Cultural Competence in Healthcare

Jun 13, 2018

Imagine this: a sixty-year-old woman who just recently moved here from Saudi Arabia is diagnosed with breast cancer, and her medical team is made up of all males. She goes against everything she has been taught since birth when she has to undress in front of these men. Imagine the internal conflict she would feel having to choose between her health and her values.

Although this particular example is hypothetical, it is not a far cry from the experiences that many people have throughout the United States’ healthcare system due to a lack of cultural competence.

In 2004, Georgetown University’s Health Policy Institute defined cultural competence as “the ability of providers and organizations to effectively deliver health care services that meet the social, cultural, and linguistic needs of patients.” The idea of healthcare professionals being culturally competent extends much farther than medical interpretation in different languages. Providers should practice cultural humility by being open to learning about the family values, societal norms, and healthcare beliefs of minority groups.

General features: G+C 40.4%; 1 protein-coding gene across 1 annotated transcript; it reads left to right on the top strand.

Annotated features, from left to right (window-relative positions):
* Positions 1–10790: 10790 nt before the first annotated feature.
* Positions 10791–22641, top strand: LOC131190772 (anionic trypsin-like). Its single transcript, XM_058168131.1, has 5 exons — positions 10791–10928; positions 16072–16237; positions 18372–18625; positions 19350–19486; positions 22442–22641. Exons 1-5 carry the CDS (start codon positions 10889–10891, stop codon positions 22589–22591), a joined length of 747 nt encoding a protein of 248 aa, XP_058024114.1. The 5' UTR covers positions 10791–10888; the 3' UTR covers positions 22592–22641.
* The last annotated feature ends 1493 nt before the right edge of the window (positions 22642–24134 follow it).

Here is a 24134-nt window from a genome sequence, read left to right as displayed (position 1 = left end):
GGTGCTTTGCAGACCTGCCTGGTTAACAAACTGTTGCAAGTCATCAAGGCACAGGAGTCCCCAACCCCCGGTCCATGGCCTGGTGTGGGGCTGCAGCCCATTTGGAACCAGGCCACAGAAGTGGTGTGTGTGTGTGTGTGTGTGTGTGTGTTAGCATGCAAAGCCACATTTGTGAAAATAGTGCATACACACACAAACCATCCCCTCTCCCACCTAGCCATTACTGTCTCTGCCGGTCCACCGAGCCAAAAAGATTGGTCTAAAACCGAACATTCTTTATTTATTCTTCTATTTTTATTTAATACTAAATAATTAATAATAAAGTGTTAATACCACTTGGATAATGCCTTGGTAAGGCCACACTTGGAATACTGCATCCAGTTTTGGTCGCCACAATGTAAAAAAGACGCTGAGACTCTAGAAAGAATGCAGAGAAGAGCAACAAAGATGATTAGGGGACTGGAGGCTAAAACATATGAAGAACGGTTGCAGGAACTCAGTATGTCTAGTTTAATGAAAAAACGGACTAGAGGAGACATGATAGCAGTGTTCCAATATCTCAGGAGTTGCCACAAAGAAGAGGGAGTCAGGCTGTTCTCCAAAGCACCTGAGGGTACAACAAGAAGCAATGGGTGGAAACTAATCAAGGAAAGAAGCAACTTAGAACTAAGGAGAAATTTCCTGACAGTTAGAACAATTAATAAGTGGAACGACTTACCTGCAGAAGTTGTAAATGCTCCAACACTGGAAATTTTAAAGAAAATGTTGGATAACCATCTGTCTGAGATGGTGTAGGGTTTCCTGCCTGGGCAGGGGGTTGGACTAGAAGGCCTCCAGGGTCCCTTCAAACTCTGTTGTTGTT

Many organizations, including the Department of Health & Human Services, are taking steps to educate those involved with patient care on the importance of cultural competence. The Office of Minority Health has created an online training platform called Think Cultural Health that provides free continuing education courses for medical workers of all types to ensure that patients receive quality, culturally competent healthcare whenever they need it.

Content for this segment was created by Zack Koeller as part of a project for SC301: Foundations of Health Communication, taught by Ms. Clubbs.

Resources:
https://hpi.georgetown.edu/agingsociety/pubhtml/cultural/cultural.html
https://www.thinkculturalhealth.hhs.gov/about
http://news.semo.edu/southeast-launches-new-courses-dedicated-to-cultural-competence-in-the-health-professions/
Juckett, G. (2013). Caring for Latino Patients. American Family Physician, 87(1), 48-54.